cover of book

Danger Pay: Memoir of a Photojournalist in the Middle East, 1984-1994
by Carol Spencer Mitchell
edited by Ellen Spencer Susman
University of Texas Press, 2008
Paper: 978-1-4773-2720-3 | Cloth: 978-0-292-71882-1 | eISBN: 978-0-292-77789-7
Library of Congress Classification DS36.65.M58 2008
Dewey Decimal Classification 956.053092


An engrossing memoir in which a photojournalist records both the precursors to today’s conflicts in the Middle East and her own deeply felt conviction that news coverage of the region actually increases the conflicts there.

"You're going where?" Carol Spencer Mitchell's father demanded as she set off in 1984 to cover the Middle East as a photojournalist for Newsweek and other publications. In this intensely thoughtful memoir, Spencer Mitchell probes the motivations that impelled her, a single, Jewish woman, to document the turmoil roiling the Arab world in the 1980s and 1990s, as well as how her experiences as a photojournalist "compelled [me] to set aside [my] cameras and reexamine the way images are created, scenes are framed, and how 'real life' is packaged for specific news stories."

In Danger Pay, Spencer Mitchell takes us on a harrowing journey to PLO military training camps for Palestinian children and to refugee camps in the Gaza Strip before, during, and after the first intifada. Through her eyes, we experience the media frenzy surrounding the 1985 hijackings of TWA Flight #847 and the Italian cruise liner Achille Lauro. We meet Middle Eastern leaders, in particular Yasser Arafat and King Hussein of Jordan, with whom Spencer Mitchell developed close working relationships. And we witness Spencer Mitchell's growing conviction that the Western media's portrayal of conflicts in the Middle East actually helps to fuel those conflicts—a conviction that eventually, as she says, "shattered my career."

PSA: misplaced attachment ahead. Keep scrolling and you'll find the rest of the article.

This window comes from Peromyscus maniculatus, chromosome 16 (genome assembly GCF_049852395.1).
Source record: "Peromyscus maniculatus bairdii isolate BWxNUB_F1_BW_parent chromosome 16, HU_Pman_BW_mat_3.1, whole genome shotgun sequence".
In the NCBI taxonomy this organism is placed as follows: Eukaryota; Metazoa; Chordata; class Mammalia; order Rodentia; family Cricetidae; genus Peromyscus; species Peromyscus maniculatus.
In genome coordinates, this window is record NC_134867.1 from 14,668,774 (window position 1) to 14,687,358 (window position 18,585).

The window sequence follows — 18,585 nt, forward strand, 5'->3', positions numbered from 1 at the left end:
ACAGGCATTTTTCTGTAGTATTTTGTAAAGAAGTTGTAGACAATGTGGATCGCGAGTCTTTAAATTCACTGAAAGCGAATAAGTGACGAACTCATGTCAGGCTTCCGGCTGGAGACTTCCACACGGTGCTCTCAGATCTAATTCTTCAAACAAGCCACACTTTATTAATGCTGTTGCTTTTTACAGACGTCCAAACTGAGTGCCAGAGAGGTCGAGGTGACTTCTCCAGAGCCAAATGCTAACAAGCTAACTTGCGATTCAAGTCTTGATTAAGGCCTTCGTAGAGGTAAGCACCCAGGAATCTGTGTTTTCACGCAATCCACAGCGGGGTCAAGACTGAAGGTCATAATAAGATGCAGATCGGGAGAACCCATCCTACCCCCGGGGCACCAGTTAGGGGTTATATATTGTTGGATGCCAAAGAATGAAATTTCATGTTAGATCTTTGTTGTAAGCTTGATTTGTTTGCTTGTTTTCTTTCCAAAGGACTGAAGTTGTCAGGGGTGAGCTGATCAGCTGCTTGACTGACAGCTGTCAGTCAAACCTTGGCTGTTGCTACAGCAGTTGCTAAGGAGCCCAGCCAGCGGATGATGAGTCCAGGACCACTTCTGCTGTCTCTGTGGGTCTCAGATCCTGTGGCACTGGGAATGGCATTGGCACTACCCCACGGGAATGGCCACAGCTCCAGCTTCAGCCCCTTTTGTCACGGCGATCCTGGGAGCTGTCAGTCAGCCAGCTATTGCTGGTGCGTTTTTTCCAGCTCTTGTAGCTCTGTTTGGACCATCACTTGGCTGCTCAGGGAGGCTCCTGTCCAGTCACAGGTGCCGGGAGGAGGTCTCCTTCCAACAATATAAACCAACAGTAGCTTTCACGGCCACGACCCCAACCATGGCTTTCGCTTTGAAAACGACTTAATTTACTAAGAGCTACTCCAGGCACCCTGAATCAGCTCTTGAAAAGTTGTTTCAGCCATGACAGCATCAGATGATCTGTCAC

Although the events that Spencer Mitchell records took place a generation ago, their repercussions reverberate in the conflicts going on in the Middle East today. Likewise, her concern about "the triumph of image over reality" takes on greater urgency as our knowledge of the world becomes ever more filtered by virtual media.

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